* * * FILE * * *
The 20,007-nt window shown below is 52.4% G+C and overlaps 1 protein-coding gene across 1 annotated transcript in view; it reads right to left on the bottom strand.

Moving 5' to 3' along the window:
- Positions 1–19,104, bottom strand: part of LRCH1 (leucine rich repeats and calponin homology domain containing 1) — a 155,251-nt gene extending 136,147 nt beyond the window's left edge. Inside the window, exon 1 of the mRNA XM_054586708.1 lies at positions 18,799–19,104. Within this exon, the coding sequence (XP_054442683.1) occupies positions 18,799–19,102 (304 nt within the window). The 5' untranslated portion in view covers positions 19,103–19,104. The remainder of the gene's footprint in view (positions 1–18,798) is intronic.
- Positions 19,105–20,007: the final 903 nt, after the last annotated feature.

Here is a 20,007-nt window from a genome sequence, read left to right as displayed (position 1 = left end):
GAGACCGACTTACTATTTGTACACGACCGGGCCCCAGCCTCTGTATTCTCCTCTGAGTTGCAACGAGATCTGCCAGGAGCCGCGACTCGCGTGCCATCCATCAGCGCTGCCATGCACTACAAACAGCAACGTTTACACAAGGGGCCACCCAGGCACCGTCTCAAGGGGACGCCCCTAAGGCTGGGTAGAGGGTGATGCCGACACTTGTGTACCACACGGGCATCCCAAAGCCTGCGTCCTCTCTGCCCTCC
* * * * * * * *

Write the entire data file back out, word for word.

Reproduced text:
The 20,007-nt window shown below is 52.4% G+C and overlaps 1 protein-coding gene across 1 annotated transcript in view; it reads right to left on the bottom strand.

Moving 5' to 3' along the window:
- Positions 1–19,104, bottom strand: part of LRCH1 (leucine rich repeats and calponin homology domain containing 1) — a 155,251-nt gene extending 136,147 nt beyond the window's left edge. Inside the window, exon 1 of the mRNA XM_054586708.1 lies at positions 18,799–19,104. Within this exon, the coding sequence (XP_054442683.1) occupies positions 18,799–19,102 (304 nt within the window). The 5' untranslated portion in view covers positions 19,103–19,104. The remainder of the gene's footprint in view (positions 1–18,798) is intronic.
- Positions 19,105–20,007: the final 903 nt, after the last annotated feature.

Here is a 20,007-nt window from a genome sequence, read left to right as displayed (position 1 = left end):
GAGACCGACTTACTATTTGTACACGACCGGGCCCCAGCCTCTGTATTCTCCTCTGAGTTGCAACGAGATCTGCCAGGAGCCGCGACTCGCGTGCCATCCATCAGCGCTGCCATGCACTACAAACAGCAACGTTTACACAAGGGGCCACCCAGGCACCGTCTCAAGGGGACGCCCCTAAGGCTGGGTAGAGGGTGATGCCGACACTTGTGTACCACACGGGCATCCCAAAGCCTGCGTCCTCTCTGCCCTCC